Digital Magnetic Handshake Materials

Manufacturing of complex objects is the key engine of technological progress. Learning to build smart, digital, and mechanically functional objects at the microscale could be as revolutionary as human-scale manufacturing.

Itai Cohen and Paul McEuen, Physics, are developing a new way of meeting this challenging goal. Cohen and McEuen are combining two technologies: modern magnetic information storage, which can create tiny magnets in any pattern desired, and ultrathin flexible materials that can bend in response to tiny forces. Using design principles of colloidal systems, polymer physics, and molecular biology, Cohen and McEuen are building a new platform for self-assembly that uses panels with magnetic handshakes—microscopic patterns of magnetic dipoles—that enable panels to bond together using specific, intelligent interactions analogous to Watson-Crick base pairs in DNA.

Cohen and McEuen are integrating design, macroscale models, advanced simulations, and experiment to master the programmed self-assembly of these magnetic handshake materials. The magnetic information determines how multiple strands connect and form complex structures and micron-sized machines that can be controlled with external magnetic fields.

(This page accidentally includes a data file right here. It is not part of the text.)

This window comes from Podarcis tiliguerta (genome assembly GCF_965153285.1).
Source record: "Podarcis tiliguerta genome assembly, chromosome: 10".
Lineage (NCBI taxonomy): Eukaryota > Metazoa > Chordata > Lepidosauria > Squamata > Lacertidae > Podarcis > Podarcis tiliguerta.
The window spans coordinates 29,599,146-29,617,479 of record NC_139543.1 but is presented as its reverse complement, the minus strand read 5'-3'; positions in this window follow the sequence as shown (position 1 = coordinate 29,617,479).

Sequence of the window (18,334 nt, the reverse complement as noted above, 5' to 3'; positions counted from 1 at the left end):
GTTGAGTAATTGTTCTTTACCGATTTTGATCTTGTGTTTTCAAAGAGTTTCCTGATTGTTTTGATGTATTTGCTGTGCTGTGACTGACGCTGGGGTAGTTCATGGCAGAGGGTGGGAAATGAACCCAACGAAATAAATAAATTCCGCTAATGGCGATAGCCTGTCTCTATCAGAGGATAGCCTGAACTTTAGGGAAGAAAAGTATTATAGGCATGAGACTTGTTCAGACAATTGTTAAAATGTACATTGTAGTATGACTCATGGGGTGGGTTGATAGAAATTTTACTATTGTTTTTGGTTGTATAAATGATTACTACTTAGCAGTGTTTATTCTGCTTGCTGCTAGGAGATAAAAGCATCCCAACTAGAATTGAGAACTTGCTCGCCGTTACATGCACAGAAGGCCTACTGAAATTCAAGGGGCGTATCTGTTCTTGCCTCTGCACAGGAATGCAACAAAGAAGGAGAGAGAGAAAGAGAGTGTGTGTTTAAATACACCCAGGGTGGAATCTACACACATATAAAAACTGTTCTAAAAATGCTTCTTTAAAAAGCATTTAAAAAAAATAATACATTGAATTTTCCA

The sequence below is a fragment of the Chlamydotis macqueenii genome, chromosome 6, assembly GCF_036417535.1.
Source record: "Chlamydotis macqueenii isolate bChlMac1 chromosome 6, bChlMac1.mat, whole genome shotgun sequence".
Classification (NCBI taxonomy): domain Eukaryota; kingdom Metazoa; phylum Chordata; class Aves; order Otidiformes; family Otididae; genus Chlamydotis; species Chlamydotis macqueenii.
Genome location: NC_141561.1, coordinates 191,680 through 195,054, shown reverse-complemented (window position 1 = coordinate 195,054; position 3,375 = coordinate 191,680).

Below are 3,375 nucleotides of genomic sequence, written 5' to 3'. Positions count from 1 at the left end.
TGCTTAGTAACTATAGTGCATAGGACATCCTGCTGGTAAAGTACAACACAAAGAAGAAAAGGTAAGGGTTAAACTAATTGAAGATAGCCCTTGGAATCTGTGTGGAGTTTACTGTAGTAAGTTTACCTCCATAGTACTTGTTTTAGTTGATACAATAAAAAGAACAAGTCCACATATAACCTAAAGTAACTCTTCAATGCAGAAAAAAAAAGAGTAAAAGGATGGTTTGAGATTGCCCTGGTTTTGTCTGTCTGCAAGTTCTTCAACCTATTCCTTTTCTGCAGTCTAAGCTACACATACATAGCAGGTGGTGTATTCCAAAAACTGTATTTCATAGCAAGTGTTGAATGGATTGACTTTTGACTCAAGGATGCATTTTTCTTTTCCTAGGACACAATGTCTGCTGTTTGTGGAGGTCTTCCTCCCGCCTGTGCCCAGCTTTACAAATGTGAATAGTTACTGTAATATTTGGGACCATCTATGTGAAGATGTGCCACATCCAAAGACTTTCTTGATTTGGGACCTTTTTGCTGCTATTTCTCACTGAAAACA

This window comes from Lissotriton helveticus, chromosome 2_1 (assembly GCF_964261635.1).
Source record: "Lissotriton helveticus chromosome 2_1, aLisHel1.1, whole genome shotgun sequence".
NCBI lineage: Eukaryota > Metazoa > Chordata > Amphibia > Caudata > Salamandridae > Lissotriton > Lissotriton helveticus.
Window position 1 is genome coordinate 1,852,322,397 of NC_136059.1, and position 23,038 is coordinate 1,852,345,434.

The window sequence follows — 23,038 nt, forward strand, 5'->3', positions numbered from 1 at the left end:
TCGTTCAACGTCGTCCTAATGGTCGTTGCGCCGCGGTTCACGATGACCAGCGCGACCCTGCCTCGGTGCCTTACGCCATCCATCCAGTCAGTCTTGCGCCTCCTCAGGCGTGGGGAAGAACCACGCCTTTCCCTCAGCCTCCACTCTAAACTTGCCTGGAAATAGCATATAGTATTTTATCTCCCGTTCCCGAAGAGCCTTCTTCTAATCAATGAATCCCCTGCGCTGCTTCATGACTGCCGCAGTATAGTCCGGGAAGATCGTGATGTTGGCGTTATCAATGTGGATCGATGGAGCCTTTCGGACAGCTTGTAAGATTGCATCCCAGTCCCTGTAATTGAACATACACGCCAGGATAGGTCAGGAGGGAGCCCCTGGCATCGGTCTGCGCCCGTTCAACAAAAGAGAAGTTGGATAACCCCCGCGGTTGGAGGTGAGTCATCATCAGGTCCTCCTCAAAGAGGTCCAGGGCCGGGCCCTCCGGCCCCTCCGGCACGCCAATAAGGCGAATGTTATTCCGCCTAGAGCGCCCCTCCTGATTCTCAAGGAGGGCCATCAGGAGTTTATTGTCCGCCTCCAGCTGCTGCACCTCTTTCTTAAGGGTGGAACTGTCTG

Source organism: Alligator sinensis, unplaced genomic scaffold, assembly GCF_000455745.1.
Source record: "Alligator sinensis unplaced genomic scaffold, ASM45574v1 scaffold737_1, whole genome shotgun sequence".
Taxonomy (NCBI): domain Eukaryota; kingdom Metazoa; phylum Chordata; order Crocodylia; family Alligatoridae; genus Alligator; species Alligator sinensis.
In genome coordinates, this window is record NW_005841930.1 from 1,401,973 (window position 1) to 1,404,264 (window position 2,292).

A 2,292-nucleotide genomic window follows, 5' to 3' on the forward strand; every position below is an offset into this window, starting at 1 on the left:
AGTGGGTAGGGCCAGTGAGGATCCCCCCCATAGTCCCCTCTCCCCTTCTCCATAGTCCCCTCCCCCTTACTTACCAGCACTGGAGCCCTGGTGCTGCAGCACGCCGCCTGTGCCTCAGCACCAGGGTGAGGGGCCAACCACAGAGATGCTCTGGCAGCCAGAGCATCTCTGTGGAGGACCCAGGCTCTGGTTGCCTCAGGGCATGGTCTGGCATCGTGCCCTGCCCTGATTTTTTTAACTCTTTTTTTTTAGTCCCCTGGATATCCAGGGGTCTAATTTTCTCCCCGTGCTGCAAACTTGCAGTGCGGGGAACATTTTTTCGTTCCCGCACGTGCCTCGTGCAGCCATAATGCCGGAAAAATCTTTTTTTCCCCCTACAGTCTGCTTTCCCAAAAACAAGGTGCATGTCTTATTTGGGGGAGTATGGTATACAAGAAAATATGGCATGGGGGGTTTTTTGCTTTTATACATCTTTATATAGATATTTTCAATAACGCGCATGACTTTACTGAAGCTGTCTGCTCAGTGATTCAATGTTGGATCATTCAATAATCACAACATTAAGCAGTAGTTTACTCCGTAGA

The researchers are taking advantage of the complementary binding principle behind current state-of-the-art three-dimensional DNA-based assembly and expanding the range of operating parameters such as temperature and solvent. The resulting structures will ultimately have fundamental impacts on micro-engineering, and can be fully integrated with other lithographic elements (such as electronics and optics). They will have broad applications in sensing, actuation, and microrobotics at the cellular scale.

Cornell Researchers

Funding Received

$1.1 Million spanning 4 years